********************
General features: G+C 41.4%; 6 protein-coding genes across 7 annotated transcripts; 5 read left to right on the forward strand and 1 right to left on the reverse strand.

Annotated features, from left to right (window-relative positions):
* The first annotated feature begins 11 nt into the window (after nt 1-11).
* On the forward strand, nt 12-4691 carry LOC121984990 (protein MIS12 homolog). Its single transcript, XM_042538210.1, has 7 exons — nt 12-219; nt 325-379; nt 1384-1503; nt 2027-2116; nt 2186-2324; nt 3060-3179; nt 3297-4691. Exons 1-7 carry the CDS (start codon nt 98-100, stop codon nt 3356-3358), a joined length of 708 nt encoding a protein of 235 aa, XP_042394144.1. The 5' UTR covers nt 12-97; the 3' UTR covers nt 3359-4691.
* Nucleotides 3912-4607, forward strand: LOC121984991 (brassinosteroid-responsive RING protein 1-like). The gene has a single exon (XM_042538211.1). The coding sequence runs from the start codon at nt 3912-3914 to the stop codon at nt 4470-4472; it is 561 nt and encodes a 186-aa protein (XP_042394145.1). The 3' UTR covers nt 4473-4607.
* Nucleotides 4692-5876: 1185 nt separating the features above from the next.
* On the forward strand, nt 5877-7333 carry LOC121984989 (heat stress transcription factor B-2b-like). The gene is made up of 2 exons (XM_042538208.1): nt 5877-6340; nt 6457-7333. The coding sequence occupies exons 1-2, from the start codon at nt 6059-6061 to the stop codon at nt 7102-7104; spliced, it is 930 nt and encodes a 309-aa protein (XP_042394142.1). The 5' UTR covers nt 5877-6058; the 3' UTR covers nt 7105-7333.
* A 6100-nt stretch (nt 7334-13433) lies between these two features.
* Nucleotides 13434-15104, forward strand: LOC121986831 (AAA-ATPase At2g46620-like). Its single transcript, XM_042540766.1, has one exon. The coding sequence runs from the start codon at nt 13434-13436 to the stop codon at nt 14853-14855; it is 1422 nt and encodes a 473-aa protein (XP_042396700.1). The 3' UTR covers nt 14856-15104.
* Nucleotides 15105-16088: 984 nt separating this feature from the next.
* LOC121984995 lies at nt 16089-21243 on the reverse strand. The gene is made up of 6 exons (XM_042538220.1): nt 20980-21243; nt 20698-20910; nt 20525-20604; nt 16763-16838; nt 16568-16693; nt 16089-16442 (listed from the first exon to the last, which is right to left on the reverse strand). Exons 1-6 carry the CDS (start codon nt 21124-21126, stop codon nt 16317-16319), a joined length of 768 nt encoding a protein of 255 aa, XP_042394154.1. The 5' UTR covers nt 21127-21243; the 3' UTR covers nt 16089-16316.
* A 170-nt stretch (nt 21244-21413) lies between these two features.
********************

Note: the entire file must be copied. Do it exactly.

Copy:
General features: G+C 41.4%; 6 protein-coding genes across 7 annotated transcripts; 5 read left to right on the forward strand and 1 right to left on the reverse strand.

Annotated features, from left to right (window-relative positions):
* The first annotated feature begins 11 nt into the window (after nt 1-11).
* On the forward strand, nt 12-4691 carry LOC121984990 (protein MIS12 homolog). Its single transcript, XM_042538210.1, has 7 exons — nt 12-219; nt 325-379; nt 1384-1503; nt 2027-2116; nt 2186-2324; nt 3060-3179; nt 3297-4691. Exons 1-7 carry the CDS (start codon nt 98-100, stop codon nt 3356-3358), a joined length of 708 nt encoding a protein of 235 aa, XP_042394144.1. The 5' UTR covers nt 12-97; the 3' UTR covers nt 3359-4691.
* Nucleotides 3912-4607, forward strand: LOC121984991 (brassinosteroid-responsive RING protein 1-like). The gene has a single exon (XM_042538211.1). The coding sequence runs from the start codon at nt 3912-3914 to the stop codon at nt 4470-4472; it is 561 nt and encodes a 186-aa protein (XP_042394145.1). The 3' UTR covers nt 4473-4607.
* Nucleotides 4692-5876: 1185 nt separating the features above from the next.
* On the forward strand, nt 5877-7333 carry LOC121984989 (heat stress transcription factor B-2b-like). The gene is made up of 2 exons (XM_042538208.1): nt 5877-6340; nt 6457-7333. The coding sequence occupies exons 1-2, from the start codon at nt 6059-6061 to the stop codon at nt 7102-7104; spliced, it is 930 nt and encodes a 309-aa protein (XP_042394142.1). The 5' UTR covers nt 5877-6058; the 3' UTR covers nt 7105-7333.
* A 6100-nt stretch (nt 7334-13433) lies between these two features.
* Nucleotides 13434-15104, forward strand: LOC121986831 (AAA-ATPase At2g46620-like). Its single transcript, XM_042540766.1, has one exon. The coding sequence runs from the start codon at nt 13434-13436 to the stop codon at nt 14853-14855; it is 1422 nt and encodes a 473-aa protein (XP_042396700.1). The 3' UTR covers nt 14856-15104.
* Nucleotides 15105-16088: 984 nt separating this feature from the next.
* LOC121984995 lies at nt 16089-21243 on the reverse strand. The gene is made up of 6 exons (XM_042538220.1): nt 20980-21243; nt 20698-20910; nt 20525-20604; nt 16763-16838; nt 16568-16693; nt 16089-16442 (listed from the first exon to the last, which is right to left on the reverse strand). Exons 1-6 carry the CDS (start codon nt 21124-21126, stop codon nt 16317-16319), a joined length of 768 nt encoding a protein of 255 aa, XP_042394154.1. The 5' UTR covers nt 21127-21243; the 3' UTR covers nt 16089-16316.
* A 170-nt stretch (nt 21244-21413) lies between these two features.